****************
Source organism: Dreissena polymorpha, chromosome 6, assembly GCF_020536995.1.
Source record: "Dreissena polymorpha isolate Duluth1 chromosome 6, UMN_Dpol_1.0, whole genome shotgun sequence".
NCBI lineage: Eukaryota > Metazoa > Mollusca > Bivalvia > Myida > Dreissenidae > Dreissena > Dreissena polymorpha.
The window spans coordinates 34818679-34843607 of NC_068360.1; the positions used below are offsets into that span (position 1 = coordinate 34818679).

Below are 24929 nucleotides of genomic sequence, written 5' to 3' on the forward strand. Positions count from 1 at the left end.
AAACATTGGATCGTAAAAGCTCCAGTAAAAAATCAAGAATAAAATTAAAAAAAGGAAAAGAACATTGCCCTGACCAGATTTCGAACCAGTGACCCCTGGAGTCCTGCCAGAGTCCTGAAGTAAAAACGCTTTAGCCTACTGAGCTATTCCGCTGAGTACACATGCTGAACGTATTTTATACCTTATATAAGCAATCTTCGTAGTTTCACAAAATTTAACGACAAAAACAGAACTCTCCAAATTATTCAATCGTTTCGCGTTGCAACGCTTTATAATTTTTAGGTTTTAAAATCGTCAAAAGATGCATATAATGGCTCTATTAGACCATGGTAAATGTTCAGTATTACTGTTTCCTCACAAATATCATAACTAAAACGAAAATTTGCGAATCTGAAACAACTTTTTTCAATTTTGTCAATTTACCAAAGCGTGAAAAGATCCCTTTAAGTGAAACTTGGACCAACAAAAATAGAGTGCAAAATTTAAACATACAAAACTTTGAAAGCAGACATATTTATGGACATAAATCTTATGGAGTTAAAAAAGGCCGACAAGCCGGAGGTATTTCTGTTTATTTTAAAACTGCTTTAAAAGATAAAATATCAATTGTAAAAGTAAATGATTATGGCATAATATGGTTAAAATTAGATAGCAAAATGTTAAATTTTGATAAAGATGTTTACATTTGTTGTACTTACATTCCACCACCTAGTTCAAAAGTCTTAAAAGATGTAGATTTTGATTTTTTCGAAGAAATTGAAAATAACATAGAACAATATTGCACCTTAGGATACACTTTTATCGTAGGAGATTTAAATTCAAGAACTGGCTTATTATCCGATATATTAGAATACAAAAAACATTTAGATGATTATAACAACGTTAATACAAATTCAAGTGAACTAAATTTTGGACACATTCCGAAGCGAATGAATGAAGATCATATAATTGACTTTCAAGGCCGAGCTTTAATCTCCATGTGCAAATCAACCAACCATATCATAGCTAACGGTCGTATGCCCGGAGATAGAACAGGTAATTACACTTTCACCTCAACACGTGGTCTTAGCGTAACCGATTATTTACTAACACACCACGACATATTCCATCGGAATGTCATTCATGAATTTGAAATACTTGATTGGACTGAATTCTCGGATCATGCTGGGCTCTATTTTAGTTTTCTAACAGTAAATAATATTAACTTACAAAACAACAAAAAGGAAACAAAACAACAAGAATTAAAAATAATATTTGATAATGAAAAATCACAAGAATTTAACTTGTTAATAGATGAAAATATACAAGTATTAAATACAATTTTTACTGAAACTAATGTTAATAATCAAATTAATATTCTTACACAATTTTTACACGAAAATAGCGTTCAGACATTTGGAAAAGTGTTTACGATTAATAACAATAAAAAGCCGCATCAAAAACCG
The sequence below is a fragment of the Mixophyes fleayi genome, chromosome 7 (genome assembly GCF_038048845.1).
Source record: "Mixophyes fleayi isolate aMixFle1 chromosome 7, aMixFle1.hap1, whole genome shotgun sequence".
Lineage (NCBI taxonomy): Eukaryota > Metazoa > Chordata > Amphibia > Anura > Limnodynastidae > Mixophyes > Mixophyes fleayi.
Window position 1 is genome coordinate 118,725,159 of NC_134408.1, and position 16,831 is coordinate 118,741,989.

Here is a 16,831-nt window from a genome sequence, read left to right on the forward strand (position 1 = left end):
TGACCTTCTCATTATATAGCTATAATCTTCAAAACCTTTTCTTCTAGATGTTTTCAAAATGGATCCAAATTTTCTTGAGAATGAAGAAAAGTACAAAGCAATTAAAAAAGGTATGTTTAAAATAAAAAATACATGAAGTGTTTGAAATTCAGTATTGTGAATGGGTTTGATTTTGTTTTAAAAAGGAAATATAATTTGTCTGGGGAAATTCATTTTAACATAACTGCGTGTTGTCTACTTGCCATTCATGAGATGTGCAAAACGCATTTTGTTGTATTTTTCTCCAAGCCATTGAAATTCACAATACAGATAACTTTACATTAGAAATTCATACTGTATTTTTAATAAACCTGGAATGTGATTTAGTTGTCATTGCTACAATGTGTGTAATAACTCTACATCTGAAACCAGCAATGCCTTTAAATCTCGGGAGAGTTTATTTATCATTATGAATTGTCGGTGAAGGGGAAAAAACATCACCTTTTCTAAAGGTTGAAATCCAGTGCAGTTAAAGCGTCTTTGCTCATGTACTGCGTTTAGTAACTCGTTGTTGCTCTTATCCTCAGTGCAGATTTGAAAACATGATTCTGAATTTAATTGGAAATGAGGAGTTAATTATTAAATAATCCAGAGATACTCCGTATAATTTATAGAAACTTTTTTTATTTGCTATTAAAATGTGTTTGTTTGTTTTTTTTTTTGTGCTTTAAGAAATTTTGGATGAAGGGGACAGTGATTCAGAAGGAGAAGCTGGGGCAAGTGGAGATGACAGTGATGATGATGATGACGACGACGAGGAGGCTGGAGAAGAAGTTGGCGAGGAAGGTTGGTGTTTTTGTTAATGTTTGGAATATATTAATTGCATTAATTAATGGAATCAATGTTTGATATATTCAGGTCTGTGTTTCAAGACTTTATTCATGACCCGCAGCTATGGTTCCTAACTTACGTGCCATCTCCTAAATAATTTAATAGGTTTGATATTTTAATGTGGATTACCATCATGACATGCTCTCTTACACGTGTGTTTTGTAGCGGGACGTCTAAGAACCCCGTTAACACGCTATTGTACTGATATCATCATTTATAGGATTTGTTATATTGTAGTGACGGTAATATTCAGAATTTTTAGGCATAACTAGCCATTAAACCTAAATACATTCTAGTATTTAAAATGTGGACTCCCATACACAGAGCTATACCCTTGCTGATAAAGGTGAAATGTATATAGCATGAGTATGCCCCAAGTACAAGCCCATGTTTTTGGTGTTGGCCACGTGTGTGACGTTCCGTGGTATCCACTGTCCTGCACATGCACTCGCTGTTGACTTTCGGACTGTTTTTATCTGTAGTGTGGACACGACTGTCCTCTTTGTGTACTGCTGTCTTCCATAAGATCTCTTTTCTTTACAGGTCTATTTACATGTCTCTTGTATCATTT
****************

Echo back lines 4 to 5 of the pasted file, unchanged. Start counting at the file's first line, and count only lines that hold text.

The window spans coordinates 34818679-34843607 of NC_068360.1; the positions used below are offsets into that span (position 1 = coordinate 34818679).

Below are 24929 nucleotides of genomic sequence, written 5' to 3' on the forward strand. Positions count from 1 at the left end.